Thursday, March 1, 2012

Explicit Quotations of Scripture in Matthew 1-2 (Part 2): Hosea 11:1 in Matthew 2:15

We are continuing our look at the way that Matthew uses scripture in his first two chapters. We started at the end of chapter 2 and are working our way backwards toward the quotation of Isa. 7:14 in Matt. 1:23. Last time, we looked at Matt. 2:23 and 2:17-18.

The next previous ("next previous"? Is that oxymoronic? Well, you know what I mean) explicit quotation is in Matt. 2:15. I'll quote the whole paragraph.
Now when they [i.e., the Magi] had gone, behold, an angel of the Lord appeared to Joseph in a dream and said, "Get up! Take the child and his mother and flee to Egypt, and remain there until I tell you; for Herod is going to search for the child to destroy him." So Joseph got up and took the child and his mother while it was still night, and left for Egypt. He remained there until the death of Herod. This was to fulfill what had been spoken by the Lord through the prophet: "Out of Egypt I called my son." (2:13-15; NASB; I have not always retained capitalization)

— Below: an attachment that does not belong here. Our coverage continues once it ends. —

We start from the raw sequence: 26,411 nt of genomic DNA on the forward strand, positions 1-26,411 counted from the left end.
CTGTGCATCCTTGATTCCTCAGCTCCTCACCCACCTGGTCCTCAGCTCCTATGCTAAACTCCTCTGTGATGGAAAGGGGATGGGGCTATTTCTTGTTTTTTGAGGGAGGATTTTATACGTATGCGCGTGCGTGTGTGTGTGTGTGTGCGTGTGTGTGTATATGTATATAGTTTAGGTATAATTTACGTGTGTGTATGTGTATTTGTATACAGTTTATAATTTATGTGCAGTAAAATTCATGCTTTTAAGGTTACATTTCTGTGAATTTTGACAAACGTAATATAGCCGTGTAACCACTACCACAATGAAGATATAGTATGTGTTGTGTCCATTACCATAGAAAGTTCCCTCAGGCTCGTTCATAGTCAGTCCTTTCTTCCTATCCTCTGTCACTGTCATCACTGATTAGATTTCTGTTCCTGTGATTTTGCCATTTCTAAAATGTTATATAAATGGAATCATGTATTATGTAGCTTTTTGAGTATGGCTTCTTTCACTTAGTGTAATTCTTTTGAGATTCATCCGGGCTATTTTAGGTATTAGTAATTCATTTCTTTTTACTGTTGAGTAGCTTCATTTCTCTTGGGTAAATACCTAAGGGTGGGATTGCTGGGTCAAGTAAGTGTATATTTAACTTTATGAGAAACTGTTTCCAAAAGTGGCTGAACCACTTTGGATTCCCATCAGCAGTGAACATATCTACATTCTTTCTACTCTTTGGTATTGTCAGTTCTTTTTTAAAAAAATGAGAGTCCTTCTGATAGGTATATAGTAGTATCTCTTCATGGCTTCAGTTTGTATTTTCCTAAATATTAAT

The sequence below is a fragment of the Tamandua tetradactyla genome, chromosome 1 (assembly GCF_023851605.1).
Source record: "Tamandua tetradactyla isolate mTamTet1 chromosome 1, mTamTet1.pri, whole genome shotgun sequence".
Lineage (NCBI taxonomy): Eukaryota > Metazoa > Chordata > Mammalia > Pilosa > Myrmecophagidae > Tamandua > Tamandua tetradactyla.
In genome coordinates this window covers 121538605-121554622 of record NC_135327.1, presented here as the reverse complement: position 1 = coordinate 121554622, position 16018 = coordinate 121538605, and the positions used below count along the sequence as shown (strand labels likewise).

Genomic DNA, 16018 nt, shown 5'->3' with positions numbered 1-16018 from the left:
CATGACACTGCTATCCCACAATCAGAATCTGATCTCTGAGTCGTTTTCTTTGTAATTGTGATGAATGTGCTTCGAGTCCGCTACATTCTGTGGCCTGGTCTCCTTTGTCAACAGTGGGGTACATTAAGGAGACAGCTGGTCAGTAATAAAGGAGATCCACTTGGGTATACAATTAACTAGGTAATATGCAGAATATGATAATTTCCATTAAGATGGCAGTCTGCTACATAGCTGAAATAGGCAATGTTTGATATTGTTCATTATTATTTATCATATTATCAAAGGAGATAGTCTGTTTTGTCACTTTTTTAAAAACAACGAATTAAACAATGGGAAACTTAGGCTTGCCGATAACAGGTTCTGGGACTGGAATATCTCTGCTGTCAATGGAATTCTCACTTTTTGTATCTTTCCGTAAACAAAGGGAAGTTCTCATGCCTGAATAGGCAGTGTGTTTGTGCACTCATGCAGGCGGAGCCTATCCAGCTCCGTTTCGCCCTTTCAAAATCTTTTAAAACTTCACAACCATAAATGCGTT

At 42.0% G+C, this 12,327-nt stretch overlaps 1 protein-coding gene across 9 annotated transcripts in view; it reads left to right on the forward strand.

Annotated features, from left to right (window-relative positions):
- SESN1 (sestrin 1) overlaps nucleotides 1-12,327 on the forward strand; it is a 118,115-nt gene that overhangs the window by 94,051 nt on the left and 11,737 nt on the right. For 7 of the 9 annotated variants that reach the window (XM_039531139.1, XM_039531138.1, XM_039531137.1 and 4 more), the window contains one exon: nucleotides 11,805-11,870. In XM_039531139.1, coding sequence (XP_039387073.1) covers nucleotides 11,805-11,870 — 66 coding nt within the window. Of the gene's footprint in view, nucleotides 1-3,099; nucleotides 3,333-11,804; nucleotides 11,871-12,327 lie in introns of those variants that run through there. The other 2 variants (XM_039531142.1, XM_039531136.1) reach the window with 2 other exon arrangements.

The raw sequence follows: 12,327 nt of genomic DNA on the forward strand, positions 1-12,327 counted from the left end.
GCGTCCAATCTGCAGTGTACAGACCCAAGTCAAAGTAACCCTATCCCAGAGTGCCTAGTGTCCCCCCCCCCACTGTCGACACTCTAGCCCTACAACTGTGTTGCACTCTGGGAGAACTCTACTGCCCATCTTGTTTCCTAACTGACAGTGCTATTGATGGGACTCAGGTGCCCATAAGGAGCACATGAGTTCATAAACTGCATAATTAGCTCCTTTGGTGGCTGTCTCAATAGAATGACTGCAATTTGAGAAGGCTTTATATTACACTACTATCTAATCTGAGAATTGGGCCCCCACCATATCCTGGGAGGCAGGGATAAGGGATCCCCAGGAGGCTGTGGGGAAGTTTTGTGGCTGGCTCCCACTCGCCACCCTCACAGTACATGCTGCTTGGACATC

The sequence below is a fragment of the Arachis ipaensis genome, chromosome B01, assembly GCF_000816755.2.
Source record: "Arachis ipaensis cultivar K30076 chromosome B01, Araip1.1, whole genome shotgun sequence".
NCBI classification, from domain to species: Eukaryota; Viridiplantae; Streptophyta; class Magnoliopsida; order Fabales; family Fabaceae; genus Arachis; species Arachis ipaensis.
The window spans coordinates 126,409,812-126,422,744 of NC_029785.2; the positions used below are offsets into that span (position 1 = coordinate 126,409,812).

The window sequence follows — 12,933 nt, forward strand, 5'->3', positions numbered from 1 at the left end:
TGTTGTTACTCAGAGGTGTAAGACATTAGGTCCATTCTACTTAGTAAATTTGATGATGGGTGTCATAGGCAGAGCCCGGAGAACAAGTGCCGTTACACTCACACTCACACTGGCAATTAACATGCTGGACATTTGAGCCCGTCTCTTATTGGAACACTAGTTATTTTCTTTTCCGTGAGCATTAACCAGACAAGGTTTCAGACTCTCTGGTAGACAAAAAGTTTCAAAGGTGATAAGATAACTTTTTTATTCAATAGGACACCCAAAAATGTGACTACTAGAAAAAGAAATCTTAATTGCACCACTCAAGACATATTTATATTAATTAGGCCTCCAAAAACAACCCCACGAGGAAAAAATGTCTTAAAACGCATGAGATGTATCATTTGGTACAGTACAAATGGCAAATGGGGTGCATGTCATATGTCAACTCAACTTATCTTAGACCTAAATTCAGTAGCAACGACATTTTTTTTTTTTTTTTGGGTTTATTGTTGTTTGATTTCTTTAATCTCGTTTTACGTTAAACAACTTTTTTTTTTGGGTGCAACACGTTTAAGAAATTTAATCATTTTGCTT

The quotation is from Hosea 11:1. Let me cite that passage, with the subsequent verses.
(1)When Israel was a youth I loved him,
And out of Egypt I called my son.
(2) The more they called them,
The more they went from them;
They kept sacrificing to the Baals
And burning incense to idols.
(3) Yet it is I who taught Ephraim to walk,
I took them in my arms;
But they did not know that I healed them.
(4) I led them with cords of a man, with bonds of love,
And I became to them as one who lifts the yoke from their jaws;
And I bent down and fed them.
(5) They will not return to the land of Egypt;
But Assyria--he will be their king
Because they refused to return to me.
(6) The sword will whirl against their cities,
And will demolish their gate bars
And consume them because of their counsels.
(7) So my people are bent on turning from me.
Though they call them to the one on high,
None at all exalts him.
(8) How can I give you up, O Ephraim?
How can I surrender you, O Israel?